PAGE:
all pictures by @unknown_boxers
Siar Ozgul went the distance with Viktor Postol, but was halted defending his Southern Area Super Lightweight Title against Mikey Sakyi. Those back to back defeats last year saw the Hackney based Turk throw everything he could into his performance. In the Sakyi fight, that was his downfall; knackered in the tenth, Siar was overwhelmed by a resurgent Sakyi. He stepped up a weight for the first time on Saturday against Sam Antwi, for the Southern Area Welterweight Title.
For an MTK show, York Hall was ever so slightly less rowdy than usual, but that’s compared to other MTK shows rather than other York Hall shows. The crowd was still fiercely partisan, noisy when their man was treading canvas. Regardless of loyalties there was plenty of talent on display for the neutral, with a cracking main event to boot.
When Siar Ozgul and Sam Antwi entered the ring, it was an apparent foregone conclusion. Ozgul is courageous but there was no way he could fend off Antwi who was twice his size and had superior movement and variety. Was there?
Having stepped up, his first fight at welter was for a title, against a natural 147lb fighter who failed to make weight (costing him the belt should he win), Ozgul was up against it. The early rounds were a complete mismatch, as Siar relied solely on his left hook to fend Sam off feebly. Antwi tracked him with the aura of a school bully. Picking on a smaller prey, collapsing Ozgul’s escape routes, Antwi sent looping rights raining down, confident his obvious strength would see this out early.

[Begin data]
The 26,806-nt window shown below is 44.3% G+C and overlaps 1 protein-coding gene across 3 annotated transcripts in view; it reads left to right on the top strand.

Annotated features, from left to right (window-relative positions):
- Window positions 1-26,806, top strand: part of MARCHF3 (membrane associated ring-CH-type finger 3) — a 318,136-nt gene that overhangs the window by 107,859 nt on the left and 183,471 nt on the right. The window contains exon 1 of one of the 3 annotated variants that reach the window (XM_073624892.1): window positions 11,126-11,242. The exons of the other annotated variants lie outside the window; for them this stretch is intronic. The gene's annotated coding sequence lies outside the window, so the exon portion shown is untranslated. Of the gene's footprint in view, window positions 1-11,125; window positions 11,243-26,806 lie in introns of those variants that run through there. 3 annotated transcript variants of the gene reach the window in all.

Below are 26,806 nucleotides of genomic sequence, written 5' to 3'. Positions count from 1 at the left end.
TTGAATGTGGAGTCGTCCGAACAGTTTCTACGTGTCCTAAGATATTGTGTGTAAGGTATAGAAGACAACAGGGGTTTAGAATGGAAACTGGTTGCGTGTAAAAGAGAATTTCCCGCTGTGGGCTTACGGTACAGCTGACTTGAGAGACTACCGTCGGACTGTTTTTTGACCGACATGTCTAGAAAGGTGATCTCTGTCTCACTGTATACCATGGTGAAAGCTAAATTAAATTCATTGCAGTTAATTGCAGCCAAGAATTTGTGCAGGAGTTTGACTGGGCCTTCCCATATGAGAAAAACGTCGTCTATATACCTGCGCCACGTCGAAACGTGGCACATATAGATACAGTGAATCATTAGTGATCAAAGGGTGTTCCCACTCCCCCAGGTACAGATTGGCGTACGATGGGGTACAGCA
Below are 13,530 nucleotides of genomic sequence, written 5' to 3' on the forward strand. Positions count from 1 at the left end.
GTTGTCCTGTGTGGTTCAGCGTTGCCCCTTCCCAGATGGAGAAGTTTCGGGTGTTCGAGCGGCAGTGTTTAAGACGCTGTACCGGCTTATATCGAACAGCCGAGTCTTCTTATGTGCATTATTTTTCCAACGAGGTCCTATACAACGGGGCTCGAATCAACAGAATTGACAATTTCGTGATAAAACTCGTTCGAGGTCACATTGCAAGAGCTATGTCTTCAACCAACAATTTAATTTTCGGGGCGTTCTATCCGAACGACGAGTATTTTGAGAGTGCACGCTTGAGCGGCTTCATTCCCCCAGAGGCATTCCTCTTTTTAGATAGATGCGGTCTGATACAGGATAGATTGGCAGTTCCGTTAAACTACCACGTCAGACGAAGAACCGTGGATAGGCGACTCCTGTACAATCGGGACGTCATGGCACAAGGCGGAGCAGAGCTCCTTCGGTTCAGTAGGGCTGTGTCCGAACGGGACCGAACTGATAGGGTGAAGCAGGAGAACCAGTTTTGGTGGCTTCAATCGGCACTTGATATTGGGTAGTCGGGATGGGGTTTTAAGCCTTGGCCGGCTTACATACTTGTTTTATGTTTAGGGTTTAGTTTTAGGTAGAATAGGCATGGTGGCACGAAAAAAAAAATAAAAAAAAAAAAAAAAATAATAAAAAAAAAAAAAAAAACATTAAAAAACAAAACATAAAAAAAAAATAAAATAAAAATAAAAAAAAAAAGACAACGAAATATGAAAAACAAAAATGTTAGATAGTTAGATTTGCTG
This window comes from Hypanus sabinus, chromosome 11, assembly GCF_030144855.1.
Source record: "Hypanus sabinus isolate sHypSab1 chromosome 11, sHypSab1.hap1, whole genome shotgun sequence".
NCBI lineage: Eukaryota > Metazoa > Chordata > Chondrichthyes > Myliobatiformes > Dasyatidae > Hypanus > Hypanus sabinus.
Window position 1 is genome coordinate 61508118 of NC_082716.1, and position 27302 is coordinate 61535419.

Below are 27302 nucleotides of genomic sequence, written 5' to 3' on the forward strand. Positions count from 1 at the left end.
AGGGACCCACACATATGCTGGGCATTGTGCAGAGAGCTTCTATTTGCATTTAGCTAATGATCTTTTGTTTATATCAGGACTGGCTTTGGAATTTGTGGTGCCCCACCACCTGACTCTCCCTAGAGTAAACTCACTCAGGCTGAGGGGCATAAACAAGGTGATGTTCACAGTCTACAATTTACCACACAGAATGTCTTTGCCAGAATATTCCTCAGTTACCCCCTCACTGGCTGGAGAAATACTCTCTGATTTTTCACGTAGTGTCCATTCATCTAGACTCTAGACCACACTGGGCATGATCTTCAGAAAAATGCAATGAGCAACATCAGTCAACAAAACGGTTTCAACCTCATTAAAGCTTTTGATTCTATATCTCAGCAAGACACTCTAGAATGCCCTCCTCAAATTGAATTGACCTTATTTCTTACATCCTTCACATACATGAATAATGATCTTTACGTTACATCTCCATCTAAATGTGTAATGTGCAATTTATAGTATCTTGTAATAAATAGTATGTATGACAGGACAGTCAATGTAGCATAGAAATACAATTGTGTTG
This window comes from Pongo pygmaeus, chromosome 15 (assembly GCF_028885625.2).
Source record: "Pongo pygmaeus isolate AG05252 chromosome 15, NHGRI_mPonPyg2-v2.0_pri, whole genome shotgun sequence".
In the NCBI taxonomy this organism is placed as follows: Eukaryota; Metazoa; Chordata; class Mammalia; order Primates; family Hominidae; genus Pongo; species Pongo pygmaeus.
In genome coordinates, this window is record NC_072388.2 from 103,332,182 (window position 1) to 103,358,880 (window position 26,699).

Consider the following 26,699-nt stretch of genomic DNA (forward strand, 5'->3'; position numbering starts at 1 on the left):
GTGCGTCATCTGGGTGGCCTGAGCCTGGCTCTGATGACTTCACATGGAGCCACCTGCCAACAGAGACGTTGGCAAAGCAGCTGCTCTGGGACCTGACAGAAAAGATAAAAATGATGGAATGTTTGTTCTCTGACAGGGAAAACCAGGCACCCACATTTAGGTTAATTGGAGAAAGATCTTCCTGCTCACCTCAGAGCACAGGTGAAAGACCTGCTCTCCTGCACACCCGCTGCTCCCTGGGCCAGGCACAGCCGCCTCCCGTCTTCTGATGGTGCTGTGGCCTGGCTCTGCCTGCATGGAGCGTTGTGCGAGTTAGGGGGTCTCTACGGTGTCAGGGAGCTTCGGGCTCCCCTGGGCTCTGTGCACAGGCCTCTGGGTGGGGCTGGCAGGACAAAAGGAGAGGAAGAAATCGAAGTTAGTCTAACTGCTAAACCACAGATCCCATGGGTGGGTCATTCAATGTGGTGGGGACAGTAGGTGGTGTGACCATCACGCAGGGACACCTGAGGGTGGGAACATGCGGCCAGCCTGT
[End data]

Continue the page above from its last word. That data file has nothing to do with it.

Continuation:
Antwi was in for a surprise. Speed and movement didn’t desert Siar. Head hunting for the finish slowly seemed like a poor choice. Ozgul weaved and ducked, moving his head well, though admittedly in desperation at times. What looked like a done deal evolved into a more skilful, even affair by the eighth. Then all of a sudden Siar buckled, legs gone, bent forwards with a tragic physical echo of his loss to Sakyi.
Despite seeming dominance Antwi was unable to put a canny Siar to bed. He lasted the round, though it was surely only a matter of time. It wasn’t. Ozgul came out in the last two and stuck it on Sam. An onslaught in the final stanza saw Siar turn the tide, but with not enough seconds left to affect the cards. A wild, wild ending to a wonderful main event. 98-93 was the verdict in Sam Antwi’s favour- who was denied the belt.
Both fighters learned from this. Antwi will need to tune his accuracy and over eagerness. Resting on what you deem to be your laurels during a Southern Area fight is not a promising omen. Ozgul already didn’t know the meaning of quit, even in Turkish. He is not a natural welterweight though. His attitude of “not today” to defeat, is admirable, but down at super light, will be more effective.
all interviews by Chris Waddams
Josip Perkovic came with the promise of giving Lewisham light heavyweight Dan Azeez more rounds. Azeez had stated he was desperate for them. Sometimes we want something, then when we get it we get bored of it quickly. Dan knows that now.